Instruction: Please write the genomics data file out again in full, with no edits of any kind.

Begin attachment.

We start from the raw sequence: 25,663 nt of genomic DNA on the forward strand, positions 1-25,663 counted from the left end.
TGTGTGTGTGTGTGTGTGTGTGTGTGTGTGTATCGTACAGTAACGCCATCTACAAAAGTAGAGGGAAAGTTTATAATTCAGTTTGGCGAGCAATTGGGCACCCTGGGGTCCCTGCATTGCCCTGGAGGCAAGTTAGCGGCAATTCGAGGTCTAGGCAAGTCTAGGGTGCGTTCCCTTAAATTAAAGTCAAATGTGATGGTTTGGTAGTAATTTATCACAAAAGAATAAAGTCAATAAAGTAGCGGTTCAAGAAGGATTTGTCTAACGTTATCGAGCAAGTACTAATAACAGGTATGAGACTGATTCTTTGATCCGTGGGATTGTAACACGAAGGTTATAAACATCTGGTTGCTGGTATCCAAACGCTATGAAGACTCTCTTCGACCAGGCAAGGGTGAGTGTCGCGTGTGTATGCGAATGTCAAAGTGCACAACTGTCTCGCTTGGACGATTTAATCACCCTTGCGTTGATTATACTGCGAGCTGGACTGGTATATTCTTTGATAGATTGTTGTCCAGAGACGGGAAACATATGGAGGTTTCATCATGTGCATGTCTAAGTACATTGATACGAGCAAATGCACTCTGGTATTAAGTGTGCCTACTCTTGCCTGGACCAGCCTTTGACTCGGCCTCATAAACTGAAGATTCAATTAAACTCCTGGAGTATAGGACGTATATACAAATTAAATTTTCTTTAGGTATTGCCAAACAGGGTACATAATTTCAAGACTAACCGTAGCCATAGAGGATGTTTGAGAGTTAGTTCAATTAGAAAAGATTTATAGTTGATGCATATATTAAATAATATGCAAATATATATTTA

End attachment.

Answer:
We start from the raw sequence: 25,663 nt of genomic DNA on the forward strand, positions 1-25,663 counted from the left end.
TGTGTGTGTGTGTGTGTGTGTGTGTGTGTGTATCGTACAGTAACGCCATCTACAAAAGTAGAGGGAAAGTTTATAATTCAGTTTGGCGAGCAATTGGGCACCCTGGGGTCCCTGCATTGCCCTGGAGGCAAGTTAGCGGCAATTCGAGGTCTAGGCAAGTCTAGGGTGCGTTCCCTTAAATTAAAGTCAAATGTGATGGTTTGGTAGTAATTTATCACAAAAGAATAAAGTCAATAAAGTAGCGGTTCAAGAAGGATTTGTCTAACGTTATCGAGCAAGTACTAATAACAGGTATGAGACTGATTCTTTGATCCGTGGGATTGTAACACGAAGGTTATAAACATCTGGTTGCTGGTATCCAAACGCTATGAAGACTCTCTTCGACCAGGCAAGGGTGAGTGTCGCGTGTGTATGCGAATGTCAAAGTGCACAACTGTCTCGCTTGGACGATTTAATCACCCTTGCGTTGATTATACTGCGAGCTGGACTGGTATATTCTTTGATAGATTGTTGTCCAGAGACGGGAAACATATGGAGGTTTCATCATGTGCATGTCTAAGTACATTGATACGAGCAAATGCACTCTGGTATTAAGTGTGCCTACTCTTGCCTGGACCAGCCTTTGACTCGGCCTCATAAACTGAAGATTCAATTAAACTCCTGGAGTATAGGACGTATATACAAATTAAATTTTCTTTAGGTATTGCCAAACAGGGTACATAATTTCAAGACTAACCGTAGCCATAGAGGATGTTTGAGAGTTAGTTCAATTAGAAAAGATTTATAGTTGATGCATATATTAAATAATATGCAAATATATATTTA